Background: Finding solutions to Patient Reported Measures (PRMs) completion by patients from culturally and linguistically diverse (CALD) backgrounds or with lower literacy is key to increasing equity in healthcare. The revised Edmonton Symptom Assessment Scale (ESAS-R) is the recommended screening tool for symptom assessment for patients with cancer. We aimed to develop a pictorial version of the ESAS-R to address this equity issue.
Method: Following a literature review on pictographic PRMs, images/pictures were selected to represent the 9 symptoms of the ESAS-R. People from CALD backgrounds were invited to participate in focus groups to explore their views on presenting questions using images, and identification of appropriate images using name/image agreement, and picture/word selection methods. Qualitative data from the focus groups were analysed using content analysis.
Results: Participants (n=20) from 12 different CALD backgrounds took part in three focus groups. Participants were accepting of different image styles to fit with the symptom being represented, e.g. silhouette, cartoon, stick figure, face, emoji. Consensus was provided to depict depression using a silhouette image. Cartoon images were seen to be useful and more expressive compared to stick-figures. However, some preferred stick-figures as they are simpler and gender-neutral. Preference for emoji was age dependent, with majority of participants commenting that older age groups may not understand emojis. Participants recommended a range of modifications to improve the image clarity and cultural acceptability. This included the use of red arrows to depict pain, addition of generic drawings to represent diversity in food choices or using animated pictures to depict shortness of breath.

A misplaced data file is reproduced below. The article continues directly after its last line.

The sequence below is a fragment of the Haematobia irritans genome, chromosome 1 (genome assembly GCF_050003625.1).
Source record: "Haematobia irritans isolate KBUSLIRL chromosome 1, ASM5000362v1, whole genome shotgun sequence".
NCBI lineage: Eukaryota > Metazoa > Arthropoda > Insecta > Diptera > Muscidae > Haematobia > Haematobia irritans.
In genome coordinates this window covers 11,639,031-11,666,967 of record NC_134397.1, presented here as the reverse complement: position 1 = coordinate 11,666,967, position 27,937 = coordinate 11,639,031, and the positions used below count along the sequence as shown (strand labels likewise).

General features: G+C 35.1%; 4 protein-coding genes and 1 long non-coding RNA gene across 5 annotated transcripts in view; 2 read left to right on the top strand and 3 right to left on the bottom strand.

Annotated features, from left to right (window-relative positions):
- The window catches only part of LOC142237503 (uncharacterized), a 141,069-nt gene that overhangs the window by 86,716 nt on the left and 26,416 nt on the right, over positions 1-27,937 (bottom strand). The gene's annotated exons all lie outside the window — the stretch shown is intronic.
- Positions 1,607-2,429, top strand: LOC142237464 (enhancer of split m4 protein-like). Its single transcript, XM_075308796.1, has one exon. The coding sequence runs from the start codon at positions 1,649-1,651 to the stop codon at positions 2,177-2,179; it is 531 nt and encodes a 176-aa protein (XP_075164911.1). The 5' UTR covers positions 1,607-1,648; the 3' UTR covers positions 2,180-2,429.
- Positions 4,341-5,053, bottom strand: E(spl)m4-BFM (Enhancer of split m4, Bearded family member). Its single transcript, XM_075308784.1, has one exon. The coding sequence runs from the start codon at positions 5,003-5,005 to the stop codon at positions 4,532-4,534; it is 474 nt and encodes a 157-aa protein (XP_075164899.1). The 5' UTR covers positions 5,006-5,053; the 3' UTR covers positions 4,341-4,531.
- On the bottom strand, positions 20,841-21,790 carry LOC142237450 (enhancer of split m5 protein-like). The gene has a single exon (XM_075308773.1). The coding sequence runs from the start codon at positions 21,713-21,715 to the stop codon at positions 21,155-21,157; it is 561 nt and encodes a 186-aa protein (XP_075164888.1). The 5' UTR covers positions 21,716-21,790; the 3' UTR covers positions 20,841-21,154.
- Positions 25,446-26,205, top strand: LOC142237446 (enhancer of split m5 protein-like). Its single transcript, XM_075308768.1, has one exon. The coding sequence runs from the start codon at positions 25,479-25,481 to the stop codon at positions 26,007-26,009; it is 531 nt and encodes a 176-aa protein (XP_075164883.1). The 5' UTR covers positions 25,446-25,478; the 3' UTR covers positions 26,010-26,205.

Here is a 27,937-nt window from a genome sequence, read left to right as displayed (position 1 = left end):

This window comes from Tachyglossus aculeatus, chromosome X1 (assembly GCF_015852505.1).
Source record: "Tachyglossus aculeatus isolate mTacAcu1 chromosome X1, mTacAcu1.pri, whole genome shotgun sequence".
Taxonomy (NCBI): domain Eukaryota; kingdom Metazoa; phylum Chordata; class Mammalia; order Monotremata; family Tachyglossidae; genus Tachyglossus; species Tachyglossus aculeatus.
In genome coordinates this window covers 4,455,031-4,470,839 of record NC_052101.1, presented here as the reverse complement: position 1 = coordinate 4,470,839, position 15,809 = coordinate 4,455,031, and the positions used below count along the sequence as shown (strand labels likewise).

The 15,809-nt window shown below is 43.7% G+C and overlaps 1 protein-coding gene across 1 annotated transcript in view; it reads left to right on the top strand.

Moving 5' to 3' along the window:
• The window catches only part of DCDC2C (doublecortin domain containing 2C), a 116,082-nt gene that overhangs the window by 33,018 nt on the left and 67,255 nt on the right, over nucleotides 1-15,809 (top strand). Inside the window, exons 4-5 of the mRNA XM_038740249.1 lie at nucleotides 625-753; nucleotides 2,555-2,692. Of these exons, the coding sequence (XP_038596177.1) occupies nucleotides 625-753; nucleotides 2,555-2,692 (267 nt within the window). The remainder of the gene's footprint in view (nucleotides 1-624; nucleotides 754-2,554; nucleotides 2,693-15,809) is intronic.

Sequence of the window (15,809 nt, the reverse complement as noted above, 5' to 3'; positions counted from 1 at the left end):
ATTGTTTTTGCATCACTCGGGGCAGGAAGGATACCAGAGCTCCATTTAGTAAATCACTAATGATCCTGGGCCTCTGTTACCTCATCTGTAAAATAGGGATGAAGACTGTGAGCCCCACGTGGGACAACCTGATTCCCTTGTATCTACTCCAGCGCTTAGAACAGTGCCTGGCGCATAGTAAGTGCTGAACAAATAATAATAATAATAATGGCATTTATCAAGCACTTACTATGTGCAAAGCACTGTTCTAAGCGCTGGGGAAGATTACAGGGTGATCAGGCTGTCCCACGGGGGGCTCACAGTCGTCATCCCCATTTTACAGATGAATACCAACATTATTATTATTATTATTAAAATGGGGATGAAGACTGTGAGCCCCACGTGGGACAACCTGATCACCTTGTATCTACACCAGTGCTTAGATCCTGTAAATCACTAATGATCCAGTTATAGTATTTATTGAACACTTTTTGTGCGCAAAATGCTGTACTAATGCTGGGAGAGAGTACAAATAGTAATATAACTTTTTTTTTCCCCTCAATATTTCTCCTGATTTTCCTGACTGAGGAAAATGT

Conclusion: Use of images to replace words in a PRM is acceptable to CALD groups. Images that reflect symptoms clearly are feasible, if challenging. Amendments to the images were made based on participants’ feedback to further enhance the pictorial ESAS-R for evaluation in future studies.